Tuesday, January 20, 2009

Two glum poems from a hard winter

Perhaps the entry below will explain the sinister tone of these verses.

1. Winter Solstice, LA: Arrival

It’s dark here too, but wet--
harbor lights oily and only
someone else’s news.
I’m sick,
panicked from
the claustrophobic flight, sinuses
squalling and squirming
like preemies -- no, like
poor harridans shriveled and brittle in
wheelchairs in a hospice ward.
Enough of that. Black waves spread out
in waning moonrise.
I missed full monty, and what’s left
Is less, is less, a lunar solstice
cringeing into soggy waxen dawn.

2. Coming Home: "Light Chop"

...the pilot says, dry and neutral, businesslike
as puffed up little bags of peanuts jiggle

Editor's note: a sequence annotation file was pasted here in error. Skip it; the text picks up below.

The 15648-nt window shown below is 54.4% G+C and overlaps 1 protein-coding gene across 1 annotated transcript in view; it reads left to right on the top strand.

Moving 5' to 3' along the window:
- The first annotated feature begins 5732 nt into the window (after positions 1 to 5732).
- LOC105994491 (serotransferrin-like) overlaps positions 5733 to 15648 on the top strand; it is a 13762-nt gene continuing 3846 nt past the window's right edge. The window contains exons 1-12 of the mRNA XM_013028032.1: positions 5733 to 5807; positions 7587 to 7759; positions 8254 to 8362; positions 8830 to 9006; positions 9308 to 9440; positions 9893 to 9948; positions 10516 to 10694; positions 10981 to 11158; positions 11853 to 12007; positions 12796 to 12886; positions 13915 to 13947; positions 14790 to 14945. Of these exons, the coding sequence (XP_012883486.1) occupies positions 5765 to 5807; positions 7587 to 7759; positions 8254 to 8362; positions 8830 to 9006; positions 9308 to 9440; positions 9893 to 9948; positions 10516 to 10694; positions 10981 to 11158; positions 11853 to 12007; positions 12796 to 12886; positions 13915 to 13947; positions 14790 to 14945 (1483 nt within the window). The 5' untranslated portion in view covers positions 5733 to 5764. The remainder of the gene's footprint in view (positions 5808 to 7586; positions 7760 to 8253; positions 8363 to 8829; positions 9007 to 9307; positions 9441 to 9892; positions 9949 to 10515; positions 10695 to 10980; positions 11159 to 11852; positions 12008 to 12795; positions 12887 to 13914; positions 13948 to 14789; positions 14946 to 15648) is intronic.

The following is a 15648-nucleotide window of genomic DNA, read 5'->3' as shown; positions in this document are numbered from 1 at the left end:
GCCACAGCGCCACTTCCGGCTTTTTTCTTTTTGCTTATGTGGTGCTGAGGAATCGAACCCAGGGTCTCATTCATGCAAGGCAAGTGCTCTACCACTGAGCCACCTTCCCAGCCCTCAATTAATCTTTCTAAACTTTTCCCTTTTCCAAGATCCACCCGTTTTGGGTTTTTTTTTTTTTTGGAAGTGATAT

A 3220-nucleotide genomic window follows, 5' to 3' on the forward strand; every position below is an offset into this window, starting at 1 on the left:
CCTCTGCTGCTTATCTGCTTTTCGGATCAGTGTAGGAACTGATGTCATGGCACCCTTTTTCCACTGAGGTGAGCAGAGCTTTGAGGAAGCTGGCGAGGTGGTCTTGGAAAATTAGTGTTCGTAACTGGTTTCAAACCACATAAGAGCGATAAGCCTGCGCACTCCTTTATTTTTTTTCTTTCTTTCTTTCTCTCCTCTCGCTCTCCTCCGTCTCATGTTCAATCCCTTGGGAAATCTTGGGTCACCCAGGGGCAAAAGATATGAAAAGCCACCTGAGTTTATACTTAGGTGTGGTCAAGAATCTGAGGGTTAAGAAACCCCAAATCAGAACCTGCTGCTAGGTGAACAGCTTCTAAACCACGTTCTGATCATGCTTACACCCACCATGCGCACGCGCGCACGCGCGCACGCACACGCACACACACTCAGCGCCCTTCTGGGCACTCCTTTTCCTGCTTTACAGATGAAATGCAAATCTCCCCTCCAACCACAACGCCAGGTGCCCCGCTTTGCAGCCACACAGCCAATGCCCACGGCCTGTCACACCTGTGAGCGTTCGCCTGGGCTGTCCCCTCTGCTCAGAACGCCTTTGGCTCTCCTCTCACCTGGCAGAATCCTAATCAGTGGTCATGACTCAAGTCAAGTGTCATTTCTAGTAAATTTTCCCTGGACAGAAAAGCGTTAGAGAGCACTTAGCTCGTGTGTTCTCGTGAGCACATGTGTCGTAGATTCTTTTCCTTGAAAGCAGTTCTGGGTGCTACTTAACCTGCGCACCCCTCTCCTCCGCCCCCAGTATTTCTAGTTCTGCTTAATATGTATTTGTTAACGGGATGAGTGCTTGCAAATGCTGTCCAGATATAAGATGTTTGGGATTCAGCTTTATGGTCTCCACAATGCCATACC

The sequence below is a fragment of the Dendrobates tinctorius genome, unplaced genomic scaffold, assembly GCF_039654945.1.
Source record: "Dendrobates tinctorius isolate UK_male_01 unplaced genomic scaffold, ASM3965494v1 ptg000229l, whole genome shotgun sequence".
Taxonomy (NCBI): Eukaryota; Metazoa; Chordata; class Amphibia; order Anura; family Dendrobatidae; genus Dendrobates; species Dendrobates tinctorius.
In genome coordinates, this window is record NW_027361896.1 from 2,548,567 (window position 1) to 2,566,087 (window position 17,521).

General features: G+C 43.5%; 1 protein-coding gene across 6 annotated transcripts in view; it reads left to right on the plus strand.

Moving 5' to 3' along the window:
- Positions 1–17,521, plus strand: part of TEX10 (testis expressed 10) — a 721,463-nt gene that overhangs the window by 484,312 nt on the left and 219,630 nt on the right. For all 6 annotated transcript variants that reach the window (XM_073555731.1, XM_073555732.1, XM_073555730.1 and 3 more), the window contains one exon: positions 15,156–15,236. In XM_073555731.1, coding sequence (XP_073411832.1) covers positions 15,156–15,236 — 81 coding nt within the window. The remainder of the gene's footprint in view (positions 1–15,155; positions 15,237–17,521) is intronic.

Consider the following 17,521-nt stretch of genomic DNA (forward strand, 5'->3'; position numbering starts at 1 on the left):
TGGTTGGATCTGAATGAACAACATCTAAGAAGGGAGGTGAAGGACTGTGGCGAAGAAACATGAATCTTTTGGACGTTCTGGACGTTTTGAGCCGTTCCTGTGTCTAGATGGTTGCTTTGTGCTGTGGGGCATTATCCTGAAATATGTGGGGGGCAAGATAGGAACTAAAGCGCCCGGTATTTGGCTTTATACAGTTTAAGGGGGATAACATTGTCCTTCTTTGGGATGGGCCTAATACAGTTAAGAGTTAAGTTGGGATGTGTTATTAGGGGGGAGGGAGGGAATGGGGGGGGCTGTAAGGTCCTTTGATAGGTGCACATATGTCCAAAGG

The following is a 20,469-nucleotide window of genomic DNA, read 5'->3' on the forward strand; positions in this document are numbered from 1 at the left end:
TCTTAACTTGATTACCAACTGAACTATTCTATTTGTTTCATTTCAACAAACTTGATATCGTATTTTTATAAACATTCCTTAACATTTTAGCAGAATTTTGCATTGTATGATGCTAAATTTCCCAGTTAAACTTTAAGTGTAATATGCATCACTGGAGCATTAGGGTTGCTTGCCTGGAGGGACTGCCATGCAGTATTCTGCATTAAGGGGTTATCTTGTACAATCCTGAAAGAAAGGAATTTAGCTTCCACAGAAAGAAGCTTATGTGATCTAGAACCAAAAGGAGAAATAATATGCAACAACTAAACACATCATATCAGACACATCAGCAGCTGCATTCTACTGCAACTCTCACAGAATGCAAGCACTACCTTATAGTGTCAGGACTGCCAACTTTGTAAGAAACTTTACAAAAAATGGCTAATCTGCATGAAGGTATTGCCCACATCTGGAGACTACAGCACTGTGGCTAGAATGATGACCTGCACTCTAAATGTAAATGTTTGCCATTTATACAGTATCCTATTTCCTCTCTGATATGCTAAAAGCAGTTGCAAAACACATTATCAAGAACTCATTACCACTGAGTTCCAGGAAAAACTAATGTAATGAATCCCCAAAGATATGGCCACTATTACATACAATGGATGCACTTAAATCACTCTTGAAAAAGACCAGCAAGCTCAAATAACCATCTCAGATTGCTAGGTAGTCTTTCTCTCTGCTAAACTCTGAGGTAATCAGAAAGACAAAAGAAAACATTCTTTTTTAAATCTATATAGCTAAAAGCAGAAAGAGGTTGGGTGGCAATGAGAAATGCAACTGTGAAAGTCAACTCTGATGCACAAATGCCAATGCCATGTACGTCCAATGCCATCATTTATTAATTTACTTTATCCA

on a flight attendant’s tray. Things change:
the Continental Divide’s the culprit, wreaking
waves on earth’s upheavals
and, six miles high my body's fill of air and water
settles toward my feet, ankles bad balloons wanting
a joyless drift to land. My ancient heart
flutters, querulous. (I use a fancy word
to soothe my fear) as clouds rise up and bump us--no,
we are going down into all that cumulus like
a congested head, sliding into a sinus infection
we call Detroit, just a light chop, he says,
to get us drained all out on frozen ground.

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